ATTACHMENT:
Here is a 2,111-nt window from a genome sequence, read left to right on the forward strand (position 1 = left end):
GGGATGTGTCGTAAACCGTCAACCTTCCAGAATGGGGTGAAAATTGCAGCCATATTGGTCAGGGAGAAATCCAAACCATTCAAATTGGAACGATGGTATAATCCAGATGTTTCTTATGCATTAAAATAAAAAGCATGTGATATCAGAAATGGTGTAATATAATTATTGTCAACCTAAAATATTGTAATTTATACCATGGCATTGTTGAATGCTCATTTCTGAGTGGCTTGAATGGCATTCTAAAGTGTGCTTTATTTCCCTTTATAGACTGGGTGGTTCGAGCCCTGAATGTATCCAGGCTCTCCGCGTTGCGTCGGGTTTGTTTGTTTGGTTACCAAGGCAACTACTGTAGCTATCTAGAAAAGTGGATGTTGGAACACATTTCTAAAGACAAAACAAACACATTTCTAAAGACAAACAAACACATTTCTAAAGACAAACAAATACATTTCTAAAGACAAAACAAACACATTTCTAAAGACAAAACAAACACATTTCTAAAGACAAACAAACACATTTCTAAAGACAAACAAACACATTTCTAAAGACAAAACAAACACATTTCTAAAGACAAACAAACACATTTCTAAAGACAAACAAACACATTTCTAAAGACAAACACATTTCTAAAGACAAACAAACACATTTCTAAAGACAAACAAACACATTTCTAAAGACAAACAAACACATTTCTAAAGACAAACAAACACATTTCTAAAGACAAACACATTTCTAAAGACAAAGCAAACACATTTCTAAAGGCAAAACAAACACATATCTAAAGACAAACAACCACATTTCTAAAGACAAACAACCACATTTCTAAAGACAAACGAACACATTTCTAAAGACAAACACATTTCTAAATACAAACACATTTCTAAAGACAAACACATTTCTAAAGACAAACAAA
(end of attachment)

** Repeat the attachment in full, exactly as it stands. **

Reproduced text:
Here is a 2,111-nt window from a genome sequence, read left to right on the forward strand (position 1 = left end):
GGGATGTGTCGTAAACCGTCAACCTTCCAGAATGGGGTGAAAATTGCAGCCATATTGGTCAGGGAGAAATCCAAACCATTCAAATTGGAACGATGGTATAATCCAGATGTTTCTTATGCATTAAAATAAAAAGCATGTGATATCAGAAATGGTGTAATATAATTATTGTCAACCTAAAATATTGTAATTTATACCATGGCATTGTTGAATGCTCATTTCTGAGTGGCTTGAATGGCATTCTAAAGTGTGCTTTATTTCCCTTTATAGACTGGGTGGTTCGAGCCCTGAATGTATCCAGGCTCTCCGCGTTGCGTCGGGTTTGTTTGTTTGGTTACCAAGGCAACTACTGTAGCTATCTAGAAAAGTGGATGTTGGAACACATTTCTAAAGACAAAACAAACACATTTCTAAAGACAAACAAACACATTTCTAAAGACAAACAAATACATTTCTAAAGACAAAACAAACACATTTCTAAAGACAAAACAAACACATTTCTAAAGACAAACAAACACATTTCTAAAGACAAACAAACACATTTCTAAAGACAAAACAAACACATTTCTAAAGACAAACAAACACATTTCTAAAGACAAACAAACACATTTCTAAAGACAAACACATTTCTAAAGACAAACAAACACATTTCTAAAGACAAACAAACACATTTCTAAAGACAAACAAACACATTTCTAAAGACAAACAAACACATTTCTAAAGACAAACACATTTCTAAAGACAAAGCAAACACATTTCTAAAGGCAAAACAAACACATATCTAAAGACAAACAACCACATTTCTAAAGACAAACAACCACATTTCTAAAGACAAACGAACACATTTCTAAAGACAAACACATTTCTAAATACAAACACATTTCTAAAGACAAACACATTTCTAAAGACAAACAAA